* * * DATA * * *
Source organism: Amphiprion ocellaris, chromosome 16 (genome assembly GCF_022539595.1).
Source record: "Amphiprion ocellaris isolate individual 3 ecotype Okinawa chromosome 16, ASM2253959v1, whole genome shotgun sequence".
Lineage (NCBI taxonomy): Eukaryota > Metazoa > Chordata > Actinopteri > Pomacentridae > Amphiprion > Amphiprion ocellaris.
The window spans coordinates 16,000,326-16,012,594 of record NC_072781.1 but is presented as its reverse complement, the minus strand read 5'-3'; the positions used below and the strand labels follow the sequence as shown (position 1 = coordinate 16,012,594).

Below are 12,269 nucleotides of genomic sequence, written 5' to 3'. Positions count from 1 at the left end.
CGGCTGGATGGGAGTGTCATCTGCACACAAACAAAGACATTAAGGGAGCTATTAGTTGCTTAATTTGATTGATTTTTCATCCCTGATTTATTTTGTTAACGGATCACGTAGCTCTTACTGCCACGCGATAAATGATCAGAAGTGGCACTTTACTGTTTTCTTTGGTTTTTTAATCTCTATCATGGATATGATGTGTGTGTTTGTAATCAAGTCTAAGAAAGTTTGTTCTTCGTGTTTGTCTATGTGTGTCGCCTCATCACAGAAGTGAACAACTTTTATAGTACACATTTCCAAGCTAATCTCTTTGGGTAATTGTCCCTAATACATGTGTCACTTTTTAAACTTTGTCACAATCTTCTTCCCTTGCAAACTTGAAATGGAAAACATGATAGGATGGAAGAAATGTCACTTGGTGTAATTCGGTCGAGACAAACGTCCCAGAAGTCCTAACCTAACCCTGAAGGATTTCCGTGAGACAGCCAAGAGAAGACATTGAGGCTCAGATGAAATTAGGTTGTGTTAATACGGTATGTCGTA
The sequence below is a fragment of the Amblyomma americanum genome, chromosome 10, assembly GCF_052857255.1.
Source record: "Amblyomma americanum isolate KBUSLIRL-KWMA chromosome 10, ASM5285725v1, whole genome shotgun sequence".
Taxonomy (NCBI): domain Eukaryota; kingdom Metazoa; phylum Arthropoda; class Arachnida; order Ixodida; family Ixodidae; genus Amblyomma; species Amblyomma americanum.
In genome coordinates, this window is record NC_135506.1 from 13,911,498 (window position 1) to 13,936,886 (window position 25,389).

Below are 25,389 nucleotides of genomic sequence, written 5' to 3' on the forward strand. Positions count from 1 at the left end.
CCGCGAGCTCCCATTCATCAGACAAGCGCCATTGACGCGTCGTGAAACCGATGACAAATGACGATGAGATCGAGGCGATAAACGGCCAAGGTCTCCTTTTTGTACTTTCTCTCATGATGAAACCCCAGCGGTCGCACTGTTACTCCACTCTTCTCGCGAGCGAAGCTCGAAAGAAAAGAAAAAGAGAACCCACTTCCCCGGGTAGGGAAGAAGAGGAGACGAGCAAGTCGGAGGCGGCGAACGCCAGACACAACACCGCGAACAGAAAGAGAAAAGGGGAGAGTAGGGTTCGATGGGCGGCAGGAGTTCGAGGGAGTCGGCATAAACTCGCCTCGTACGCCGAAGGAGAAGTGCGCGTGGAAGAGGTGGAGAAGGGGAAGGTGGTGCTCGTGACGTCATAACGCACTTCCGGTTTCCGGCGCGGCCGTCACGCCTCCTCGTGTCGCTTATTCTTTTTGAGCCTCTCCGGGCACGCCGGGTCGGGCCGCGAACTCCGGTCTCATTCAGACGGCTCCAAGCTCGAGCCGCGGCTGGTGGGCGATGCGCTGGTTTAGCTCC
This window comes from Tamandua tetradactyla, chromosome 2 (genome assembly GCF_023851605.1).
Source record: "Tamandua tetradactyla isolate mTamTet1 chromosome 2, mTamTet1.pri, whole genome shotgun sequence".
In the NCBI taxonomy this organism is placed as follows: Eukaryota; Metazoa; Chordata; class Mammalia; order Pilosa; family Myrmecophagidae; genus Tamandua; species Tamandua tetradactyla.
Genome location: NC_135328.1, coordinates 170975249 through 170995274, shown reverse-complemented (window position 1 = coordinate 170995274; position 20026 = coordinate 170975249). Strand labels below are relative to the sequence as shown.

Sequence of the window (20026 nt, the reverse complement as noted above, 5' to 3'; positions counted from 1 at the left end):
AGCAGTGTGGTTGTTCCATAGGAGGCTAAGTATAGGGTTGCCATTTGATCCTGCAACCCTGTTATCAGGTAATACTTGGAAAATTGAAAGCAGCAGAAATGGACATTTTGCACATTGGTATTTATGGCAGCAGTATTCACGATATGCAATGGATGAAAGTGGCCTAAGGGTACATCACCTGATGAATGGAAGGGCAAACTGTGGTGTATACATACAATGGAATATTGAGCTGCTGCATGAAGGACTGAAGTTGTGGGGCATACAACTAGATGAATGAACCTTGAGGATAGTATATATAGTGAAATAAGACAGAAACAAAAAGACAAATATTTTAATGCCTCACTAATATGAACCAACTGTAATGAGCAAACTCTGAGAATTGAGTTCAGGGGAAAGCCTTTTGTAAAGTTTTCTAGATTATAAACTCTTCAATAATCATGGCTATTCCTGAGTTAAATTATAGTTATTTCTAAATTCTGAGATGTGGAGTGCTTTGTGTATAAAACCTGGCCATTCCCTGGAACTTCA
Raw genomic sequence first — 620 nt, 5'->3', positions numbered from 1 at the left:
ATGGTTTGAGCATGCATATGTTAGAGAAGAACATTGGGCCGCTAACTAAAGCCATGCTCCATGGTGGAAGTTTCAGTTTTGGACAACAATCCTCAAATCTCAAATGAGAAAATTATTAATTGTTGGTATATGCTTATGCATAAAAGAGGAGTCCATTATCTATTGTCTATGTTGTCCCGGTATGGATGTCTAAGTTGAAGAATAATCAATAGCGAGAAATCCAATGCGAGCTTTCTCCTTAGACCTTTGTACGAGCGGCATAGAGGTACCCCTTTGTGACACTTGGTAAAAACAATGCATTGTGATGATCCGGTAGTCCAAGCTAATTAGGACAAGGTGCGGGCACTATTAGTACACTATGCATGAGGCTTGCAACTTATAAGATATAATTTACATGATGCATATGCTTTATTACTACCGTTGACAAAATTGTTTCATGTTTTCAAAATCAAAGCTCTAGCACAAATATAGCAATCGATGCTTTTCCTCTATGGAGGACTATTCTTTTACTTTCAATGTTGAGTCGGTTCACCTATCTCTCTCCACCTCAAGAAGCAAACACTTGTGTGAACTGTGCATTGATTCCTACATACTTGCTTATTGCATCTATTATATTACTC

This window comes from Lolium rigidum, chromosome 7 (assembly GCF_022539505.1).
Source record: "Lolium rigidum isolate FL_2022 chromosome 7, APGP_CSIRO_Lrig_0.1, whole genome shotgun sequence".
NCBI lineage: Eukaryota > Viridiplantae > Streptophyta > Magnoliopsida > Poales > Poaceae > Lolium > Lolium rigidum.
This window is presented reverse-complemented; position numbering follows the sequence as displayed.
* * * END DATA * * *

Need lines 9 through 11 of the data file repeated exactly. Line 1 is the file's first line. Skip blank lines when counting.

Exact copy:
Taxonomy (NCBI): domain Eukaryota; kingdom Metazoa; phylum Arthropoda; class Arachnida; order Ixodida; family Ixodidae; genus Amblyomma; species Amblyomma americanum.
In genome coordinates, this window is record NC_135506.1 from 13,911,498 (window position 1) to 13,936,886 (window position 25,389).

Below are 25,389 nucleotides of genomic sequence, written 5' to 3' on the forward strand. Positions count from 1 at the left end.